Foreign Grain Beetle a.k.a. New House Bug Management
The foreign grain beetle is found infesting brand-new homes in the late summer-early fall. First only a few beetles are seen, but when hundreds emerge, homeowners panic because their new house–which they think should be free from bugs and pests–is infested. They may even call a pest management professional to control the infestation. This beetle infestation is often misidentified–which is a costly mistake because treatments in new homes are generally ineffective and not recommended.
The foreign grain beetle is about 1/8" long and is reddish-brown. If you put this beetle under a microscope or hand lens, you might notice this beetle has clubbed antennae and noticeable bumps on the front corners of the thorax. These rounded projections are the primary features that identify this species.
These beetles have been nicknamed "plaster beetles" by home builders, because they appeared inside rooms of new buildings that had just been plastered. The foreign grain beetle is more properly known as a fungus beetle because it is attracted to and feeds on fungi and molds. Foreign grain beetles are often found in damp stored grain, spilled grain, and musty cereal products in grain mills and food processing plants.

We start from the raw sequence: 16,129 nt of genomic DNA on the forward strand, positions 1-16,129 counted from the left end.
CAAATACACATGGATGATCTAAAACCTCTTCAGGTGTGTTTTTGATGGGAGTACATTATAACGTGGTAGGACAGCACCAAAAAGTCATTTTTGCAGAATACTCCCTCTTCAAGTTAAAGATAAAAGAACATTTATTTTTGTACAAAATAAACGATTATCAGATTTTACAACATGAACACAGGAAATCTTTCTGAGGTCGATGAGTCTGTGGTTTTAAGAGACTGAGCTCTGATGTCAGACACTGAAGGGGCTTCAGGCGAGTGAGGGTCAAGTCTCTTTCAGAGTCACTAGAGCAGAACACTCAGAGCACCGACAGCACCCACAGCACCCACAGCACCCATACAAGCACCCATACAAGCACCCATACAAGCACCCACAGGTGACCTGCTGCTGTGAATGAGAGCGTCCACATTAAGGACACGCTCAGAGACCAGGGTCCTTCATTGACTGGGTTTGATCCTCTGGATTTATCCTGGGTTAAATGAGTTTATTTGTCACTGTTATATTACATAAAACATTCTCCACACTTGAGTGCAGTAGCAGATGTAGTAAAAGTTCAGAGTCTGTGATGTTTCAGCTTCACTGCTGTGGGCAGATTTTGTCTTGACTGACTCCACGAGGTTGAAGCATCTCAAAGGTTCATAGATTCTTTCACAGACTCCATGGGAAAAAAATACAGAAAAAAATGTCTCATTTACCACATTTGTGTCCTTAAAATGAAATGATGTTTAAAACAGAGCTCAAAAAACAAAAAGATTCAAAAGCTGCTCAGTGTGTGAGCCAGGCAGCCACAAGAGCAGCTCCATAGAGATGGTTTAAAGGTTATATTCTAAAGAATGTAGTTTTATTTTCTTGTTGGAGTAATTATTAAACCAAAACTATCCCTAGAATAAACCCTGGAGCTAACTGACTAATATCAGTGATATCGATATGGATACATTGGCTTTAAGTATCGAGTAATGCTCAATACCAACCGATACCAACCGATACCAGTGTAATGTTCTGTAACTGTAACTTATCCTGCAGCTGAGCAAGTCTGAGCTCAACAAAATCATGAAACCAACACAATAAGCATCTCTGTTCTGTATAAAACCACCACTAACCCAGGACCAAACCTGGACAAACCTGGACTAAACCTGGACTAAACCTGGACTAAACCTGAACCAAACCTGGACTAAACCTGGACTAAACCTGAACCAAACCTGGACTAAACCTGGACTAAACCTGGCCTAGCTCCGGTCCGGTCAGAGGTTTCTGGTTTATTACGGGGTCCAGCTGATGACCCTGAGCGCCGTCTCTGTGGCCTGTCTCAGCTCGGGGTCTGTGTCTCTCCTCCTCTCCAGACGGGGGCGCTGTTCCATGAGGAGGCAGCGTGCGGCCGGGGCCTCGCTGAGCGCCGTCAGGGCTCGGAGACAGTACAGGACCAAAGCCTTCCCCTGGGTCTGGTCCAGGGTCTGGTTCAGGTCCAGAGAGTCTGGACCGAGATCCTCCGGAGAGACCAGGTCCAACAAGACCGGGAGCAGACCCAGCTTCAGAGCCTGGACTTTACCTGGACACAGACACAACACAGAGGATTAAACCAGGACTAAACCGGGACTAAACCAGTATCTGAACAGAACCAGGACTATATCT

These beetles get started during the construction of a new home when rain and moisture fall onto exposed wooden beams, studs and plywood before the roof and walls are constructed. If enough moisture accumulates, fungi starts to grow on the wood. Adult foreign grain beetles are attracted to the mold and begin laying eggs on the surface of the wood. The infestation, which is probably nearly unnoticeable because of the tiny size of these insects, continues even after drywall and plaster is added to the walls. Eventually larvae go through several stages and emerge as adult beetles from behind baseboards, electrical outlets and light fixtures. They are often attracted to light and, being strong fliers, will spread to all rooms of the house.
In older homes, foreign grain beetles can be found in damp basements, around rotting windowsills, under moldy wallpaper and on moist surfaces near leaky faucets. If foreign grain beetles are found in older homes, there may be moisture problems that are contributing to the infestation.
Our experience is infestations in older homes are not very common and infestations are nearly always found in new houses, often in rural settings. Most of the time, the infestation will only occur for a year or so at the most because the wood will dry out and become unsuitable as a breeding site. The best method of treatment is to vacuum and wait patiently because the infestation should go away by itself. Because insecticide applications will not treat the source of the infestation, treatments are not likely to be effective and not recommended.
This article was written by Dr. Barb Ogg, PhD, Extension Educator Emeritus and it appeared in the NEBLINE Newsletter. The information was updated November 2015 by Soni Cochran, Extension Associate.
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